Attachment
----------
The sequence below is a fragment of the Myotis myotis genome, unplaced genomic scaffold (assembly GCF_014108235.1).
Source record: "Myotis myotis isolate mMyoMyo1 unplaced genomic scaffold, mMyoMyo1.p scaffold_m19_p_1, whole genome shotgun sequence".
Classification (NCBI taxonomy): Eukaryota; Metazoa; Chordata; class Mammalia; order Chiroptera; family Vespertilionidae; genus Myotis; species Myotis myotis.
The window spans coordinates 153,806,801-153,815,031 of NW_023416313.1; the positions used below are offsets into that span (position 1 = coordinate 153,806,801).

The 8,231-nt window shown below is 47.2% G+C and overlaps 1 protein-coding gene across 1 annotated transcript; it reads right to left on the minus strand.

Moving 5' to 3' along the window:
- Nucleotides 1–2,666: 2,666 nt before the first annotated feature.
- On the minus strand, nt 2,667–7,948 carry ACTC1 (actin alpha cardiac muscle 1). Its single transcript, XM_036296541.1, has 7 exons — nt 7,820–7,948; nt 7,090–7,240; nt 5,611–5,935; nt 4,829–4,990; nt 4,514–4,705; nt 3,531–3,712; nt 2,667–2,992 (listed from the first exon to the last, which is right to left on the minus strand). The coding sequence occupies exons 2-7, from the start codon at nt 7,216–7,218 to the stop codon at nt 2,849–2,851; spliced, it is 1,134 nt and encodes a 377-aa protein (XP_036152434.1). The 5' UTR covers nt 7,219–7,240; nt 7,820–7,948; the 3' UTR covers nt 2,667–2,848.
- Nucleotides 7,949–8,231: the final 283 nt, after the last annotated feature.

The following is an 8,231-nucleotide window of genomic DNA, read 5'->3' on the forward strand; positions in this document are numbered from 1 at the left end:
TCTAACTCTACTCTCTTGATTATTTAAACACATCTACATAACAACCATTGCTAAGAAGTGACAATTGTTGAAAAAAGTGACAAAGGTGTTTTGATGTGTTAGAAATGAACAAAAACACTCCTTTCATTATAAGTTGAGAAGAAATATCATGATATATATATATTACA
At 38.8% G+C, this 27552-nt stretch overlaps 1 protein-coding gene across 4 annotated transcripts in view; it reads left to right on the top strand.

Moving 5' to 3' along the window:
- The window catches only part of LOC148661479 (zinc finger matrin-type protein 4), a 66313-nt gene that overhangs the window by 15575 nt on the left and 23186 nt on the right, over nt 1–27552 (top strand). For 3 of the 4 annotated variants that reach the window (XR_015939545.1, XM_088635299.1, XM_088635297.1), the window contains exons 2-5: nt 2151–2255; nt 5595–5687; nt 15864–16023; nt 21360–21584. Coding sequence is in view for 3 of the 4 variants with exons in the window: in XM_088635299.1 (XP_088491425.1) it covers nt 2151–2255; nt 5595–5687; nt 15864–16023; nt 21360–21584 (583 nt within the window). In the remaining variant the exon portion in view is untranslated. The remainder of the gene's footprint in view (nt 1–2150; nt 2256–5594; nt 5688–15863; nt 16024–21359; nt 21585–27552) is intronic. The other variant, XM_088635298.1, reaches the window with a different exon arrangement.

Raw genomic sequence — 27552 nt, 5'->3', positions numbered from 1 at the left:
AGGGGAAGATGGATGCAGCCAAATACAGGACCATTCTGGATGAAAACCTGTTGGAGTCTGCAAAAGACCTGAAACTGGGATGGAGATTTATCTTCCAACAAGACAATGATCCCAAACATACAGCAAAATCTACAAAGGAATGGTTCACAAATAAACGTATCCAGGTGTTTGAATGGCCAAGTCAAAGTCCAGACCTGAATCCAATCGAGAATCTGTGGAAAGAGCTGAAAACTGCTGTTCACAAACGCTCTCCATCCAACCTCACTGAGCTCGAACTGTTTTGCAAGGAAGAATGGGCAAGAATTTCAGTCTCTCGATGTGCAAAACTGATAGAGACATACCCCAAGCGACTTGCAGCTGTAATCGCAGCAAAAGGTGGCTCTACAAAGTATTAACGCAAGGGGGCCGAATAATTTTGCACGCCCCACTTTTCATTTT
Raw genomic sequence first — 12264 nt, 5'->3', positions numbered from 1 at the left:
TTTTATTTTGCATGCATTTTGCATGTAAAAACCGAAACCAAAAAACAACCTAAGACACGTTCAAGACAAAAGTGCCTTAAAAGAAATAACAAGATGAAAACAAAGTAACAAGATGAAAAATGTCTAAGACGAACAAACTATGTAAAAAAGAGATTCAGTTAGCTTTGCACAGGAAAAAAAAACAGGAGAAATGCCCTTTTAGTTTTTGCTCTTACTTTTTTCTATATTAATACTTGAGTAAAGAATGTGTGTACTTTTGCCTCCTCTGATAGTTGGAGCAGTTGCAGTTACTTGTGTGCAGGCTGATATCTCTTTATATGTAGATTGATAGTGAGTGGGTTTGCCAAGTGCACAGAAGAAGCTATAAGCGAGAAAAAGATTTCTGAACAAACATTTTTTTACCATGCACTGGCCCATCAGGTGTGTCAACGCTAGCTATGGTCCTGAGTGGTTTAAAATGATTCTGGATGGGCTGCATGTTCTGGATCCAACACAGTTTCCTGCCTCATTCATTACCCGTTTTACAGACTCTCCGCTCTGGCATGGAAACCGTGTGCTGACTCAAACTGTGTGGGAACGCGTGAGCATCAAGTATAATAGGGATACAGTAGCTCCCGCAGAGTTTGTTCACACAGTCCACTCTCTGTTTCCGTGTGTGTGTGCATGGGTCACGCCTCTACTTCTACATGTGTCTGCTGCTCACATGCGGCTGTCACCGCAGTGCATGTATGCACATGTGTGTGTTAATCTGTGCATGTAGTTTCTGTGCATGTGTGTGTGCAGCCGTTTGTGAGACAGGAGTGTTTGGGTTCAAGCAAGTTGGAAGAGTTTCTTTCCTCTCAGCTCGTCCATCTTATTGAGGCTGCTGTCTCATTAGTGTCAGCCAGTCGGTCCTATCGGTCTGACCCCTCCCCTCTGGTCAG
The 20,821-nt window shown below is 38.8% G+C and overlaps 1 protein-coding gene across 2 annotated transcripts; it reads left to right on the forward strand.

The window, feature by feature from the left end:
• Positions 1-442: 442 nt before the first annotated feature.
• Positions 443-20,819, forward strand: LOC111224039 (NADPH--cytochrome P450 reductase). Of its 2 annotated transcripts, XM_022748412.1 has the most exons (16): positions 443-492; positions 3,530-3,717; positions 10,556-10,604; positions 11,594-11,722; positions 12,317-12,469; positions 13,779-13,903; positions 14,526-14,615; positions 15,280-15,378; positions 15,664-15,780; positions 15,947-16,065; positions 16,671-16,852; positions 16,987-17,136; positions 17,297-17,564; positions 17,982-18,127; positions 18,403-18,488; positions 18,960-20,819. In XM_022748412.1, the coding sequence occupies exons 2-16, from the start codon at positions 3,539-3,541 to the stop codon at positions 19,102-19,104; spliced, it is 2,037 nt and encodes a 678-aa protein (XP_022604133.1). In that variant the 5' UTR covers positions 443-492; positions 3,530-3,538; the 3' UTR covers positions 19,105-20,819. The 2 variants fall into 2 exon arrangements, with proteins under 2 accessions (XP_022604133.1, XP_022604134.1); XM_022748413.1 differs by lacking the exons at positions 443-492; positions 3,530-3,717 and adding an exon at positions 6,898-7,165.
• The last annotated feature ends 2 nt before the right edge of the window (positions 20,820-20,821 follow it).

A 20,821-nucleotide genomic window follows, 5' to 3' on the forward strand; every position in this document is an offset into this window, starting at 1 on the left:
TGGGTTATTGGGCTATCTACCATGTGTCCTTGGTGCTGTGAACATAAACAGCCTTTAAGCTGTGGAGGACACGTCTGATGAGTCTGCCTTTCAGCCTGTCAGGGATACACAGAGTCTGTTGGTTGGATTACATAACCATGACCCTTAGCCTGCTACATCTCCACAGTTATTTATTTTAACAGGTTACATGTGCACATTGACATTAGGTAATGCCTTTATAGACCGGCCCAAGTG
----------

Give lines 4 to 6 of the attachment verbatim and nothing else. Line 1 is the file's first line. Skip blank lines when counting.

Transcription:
The window spans coordinates 153,806,801-153,815,031 of NW_023416313.1; the positions used below are offsets into that span (position 1 = coordinate 153,806,801).

The 8,231-nt window shown below is 47.2% G+C and overlaps 1 protein-coding gene across 1 annotated transcript; it reads right to left on the minus strand.

Moving 5' to 3' along the window: